2. The regulations widen the scope of companies required to comply with the relevant corporate transparency provisions under company law.
Both unregistered companies and listed companies on secondary markets (e.g. AIM) come into the scope of the corporate transparency obligations for the first time. They will be subject to the same obligations to obtain and file information on people with significant influence and control.
The regulations provide for a four week transitional period ending on 24 July 2017 so that these companies can investigate their ownership accordingly.
As we reported back in January (https://morrlaw.com/legal-developments-affecting-your-business-in-2017/ ), the European Commission has published proposals to extend corporate transparency obligations even further to include widening the scope of the trust register and reducing the threshold indicating ownership and control to 10% in certain circumstances. We will keep you informed about any further developments as and when they arise.
Should you have any questions or require help or assistance in relation to these issues please feel free to contact Greg Vincent by phone 0208 971 1033 or by email email@example.com Alex Bishop by phone 0208 971 1054 or by email firstname.lastname@example.org
Being asked for informal advice by a family member or friend (or as a favour to a long term client) is a common occurrence for most professionals. Providing some broad guidance is unlikely to cause a problem but that is not to say it is an entirely risk-free activity. All professionals should be mindful of when a relaxed chat could begin to form a more formal professional/client relationship. The minute that relationship is created, they become bound by the rules of their professional body and most importantly, may owe a legal duty of care, as in this case discussed below.
In the case of Lejonvarn v Mr & Mrs Burgess  EWCA 254, the Court of Appeal awarded £265,000 in respect of a claim by a London couple who sued their neighbour for negligent advice on a garden landscape project.
The neighbour was an American qualified architect and a friend of over 10 years who had given the claimants assistance in respect of a renovation project at their home. There was no formal contract of engagement and the neighbour had, historically, provided a variety of “architectural services” to the claimants on an informal basis.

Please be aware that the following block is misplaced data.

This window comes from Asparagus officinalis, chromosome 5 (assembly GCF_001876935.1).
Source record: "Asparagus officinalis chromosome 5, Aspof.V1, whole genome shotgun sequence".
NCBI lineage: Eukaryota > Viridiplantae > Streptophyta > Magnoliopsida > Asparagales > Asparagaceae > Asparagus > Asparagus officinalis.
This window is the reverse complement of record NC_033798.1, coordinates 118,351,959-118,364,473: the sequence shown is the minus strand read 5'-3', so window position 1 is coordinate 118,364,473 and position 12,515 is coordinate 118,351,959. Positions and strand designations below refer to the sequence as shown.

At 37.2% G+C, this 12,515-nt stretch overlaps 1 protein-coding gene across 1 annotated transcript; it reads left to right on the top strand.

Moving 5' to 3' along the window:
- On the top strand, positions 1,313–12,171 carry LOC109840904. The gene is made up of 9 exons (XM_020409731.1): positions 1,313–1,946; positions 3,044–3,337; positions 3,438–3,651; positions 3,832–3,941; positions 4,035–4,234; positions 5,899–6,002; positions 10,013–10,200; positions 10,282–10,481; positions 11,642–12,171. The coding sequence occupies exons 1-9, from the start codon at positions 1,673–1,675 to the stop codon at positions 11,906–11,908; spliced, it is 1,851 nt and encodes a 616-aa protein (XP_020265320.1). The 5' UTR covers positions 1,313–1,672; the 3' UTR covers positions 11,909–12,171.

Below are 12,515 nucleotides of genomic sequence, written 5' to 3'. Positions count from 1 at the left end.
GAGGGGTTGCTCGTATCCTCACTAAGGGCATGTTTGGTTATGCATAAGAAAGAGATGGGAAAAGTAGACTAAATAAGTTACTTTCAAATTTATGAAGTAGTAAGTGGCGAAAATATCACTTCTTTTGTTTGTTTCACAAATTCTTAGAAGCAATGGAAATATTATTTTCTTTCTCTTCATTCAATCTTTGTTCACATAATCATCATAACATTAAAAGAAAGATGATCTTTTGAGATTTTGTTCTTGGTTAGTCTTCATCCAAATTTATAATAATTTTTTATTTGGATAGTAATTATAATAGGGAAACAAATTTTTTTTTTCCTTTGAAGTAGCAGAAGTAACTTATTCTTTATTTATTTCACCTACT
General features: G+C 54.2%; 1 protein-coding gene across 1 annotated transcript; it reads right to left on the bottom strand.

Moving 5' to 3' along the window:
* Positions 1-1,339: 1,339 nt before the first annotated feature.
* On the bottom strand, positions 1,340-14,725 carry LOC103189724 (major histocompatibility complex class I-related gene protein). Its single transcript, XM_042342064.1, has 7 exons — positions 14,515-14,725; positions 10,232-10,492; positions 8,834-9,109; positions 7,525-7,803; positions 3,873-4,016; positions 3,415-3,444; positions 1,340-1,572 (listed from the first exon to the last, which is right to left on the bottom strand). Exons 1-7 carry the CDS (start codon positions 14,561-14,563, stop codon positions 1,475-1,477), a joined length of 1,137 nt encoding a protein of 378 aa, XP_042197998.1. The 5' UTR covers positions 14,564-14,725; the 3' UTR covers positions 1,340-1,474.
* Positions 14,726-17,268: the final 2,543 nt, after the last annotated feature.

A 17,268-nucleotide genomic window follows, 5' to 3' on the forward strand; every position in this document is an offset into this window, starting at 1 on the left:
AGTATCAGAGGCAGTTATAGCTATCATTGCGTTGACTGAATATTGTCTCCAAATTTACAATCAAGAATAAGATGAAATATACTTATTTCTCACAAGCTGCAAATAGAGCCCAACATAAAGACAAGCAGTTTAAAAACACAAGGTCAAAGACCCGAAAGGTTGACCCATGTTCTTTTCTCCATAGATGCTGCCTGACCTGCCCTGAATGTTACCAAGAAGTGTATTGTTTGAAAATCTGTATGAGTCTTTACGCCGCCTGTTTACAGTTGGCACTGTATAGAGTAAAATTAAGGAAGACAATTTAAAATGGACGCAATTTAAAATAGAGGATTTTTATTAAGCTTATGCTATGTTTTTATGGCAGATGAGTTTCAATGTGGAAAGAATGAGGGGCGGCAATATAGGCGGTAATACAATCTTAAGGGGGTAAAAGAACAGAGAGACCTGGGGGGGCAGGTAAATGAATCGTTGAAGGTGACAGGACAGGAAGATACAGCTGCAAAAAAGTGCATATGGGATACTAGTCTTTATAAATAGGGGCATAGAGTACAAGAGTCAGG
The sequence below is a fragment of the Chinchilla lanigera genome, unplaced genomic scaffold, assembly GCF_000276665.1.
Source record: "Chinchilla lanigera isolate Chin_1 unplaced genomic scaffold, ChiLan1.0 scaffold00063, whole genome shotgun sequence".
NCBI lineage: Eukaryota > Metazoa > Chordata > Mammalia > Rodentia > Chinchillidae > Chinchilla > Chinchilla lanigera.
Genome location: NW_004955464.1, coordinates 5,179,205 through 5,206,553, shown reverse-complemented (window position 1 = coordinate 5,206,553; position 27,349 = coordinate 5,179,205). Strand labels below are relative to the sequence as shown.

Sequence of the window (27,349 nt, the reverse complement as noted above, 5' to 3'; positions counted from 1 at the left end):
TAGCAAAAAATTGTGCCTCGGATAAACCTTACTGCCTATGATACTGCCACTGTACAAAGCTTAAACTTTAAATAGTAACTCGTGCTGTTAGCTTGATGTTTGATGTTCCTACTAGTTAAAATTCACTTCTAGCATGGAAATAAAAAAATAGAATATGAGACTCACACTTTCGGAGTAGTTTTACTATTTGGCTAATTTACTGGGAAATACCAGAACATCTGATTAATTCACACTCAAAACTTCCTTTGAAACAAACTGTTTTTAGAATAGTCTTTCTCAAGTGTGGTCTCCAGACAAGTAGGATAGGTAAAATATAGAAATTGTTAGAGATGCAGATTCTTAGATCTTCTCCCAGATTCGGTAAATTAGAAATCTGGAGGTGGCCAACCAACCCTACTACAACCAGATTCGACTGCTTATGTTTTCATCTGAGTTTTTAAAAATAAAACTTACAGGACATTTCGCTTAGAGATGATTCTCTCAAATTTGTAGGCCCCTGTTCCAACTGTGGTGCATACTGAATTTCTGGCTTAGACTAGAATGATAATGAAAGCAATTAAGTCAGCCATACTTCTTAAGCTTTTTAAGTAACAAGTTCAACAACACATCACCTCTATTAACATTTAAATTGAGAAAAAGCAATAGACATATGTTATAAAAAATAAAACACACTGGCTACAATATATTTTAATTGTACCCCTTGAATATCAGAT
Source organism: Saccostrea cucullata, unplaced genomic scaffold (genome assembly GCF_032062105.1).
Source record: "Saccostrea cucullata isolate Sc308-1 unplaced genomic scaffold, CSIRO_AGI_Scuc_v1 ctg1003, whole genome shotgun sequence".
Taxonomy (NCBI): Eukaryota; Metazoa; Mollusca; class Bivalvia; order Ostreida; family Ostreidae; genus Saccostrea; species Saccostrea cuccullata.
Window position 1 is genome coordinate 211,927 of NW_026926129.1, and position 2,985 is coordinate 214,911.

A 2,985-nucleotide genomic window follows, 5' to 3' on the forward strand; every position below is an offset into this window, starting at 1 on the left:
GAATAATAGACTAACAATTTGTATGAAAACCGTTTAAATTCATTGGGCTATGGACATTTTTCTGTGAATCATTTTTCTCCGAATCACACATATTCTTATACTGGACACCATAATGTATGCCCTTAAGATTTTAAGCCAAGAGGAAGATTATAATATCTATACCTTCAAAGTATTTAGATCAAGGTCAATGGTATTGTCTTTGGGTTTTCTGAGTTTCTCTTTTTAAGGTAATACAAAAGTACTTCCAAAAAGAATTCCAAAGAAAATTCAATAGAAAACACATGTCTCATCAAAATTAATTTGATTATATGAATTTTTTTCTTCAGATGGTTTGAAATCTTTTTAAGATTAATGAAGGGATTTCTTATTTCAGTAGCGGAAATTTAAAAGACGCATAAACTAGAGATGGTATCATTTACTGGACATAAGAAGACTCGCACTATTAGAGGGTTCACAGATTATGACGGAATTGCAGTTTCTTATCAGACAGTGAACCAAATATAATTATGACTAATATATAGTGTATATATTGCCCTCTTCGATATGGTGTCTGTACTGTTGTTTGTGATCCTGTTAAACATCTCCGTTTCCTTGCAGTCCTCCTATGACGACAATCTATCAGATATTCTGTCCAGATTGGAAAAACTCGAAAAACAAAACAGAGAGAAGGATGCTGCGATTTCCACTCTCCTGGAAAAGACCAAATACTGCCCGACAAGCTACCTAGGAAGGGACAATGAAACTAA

The case was decided in favour of the claimants in the High Court and was later upheld in the Court of Appeal. The court found that the architect owed a duty of care to her friends to exercise ‘reasonable skill and care’ in the provision of her professional services.
When does the relationship become formal?
1. The relationship begins when there is a mutual understanding that the friend is going to confide in the professional and the professional is going to listen and give their view.
2. The relationship can commence without a set of written terms of engagement (as in this case) or any obligation for payment in place.
3. There must be a mutual understanding that the friend has engaged the professional and the professional has accepted representation. It is the professional’s responsibility to make it clear to the potential client when this has occurred and when it has not.
Common-sense precautions that professionals can take
1. Make it clear that you are not providing formal advice and that they should instruct their own professional or come to see you in the office on a formal basis.
2. Be wary of situations where advice is sought and given between friends in an informal situation and where it might be difficult for you to provide a meaningful disclaimer that could be taken into account.
3. Keep the advice general and do not engage in detailed discussion or take full instructions.
Should you have any questions or require help or assistance in relation to these issues please feel free to contact Kellie Williams-Jauvel by phone 0208 971 1031 or by email Kellie.email@example.com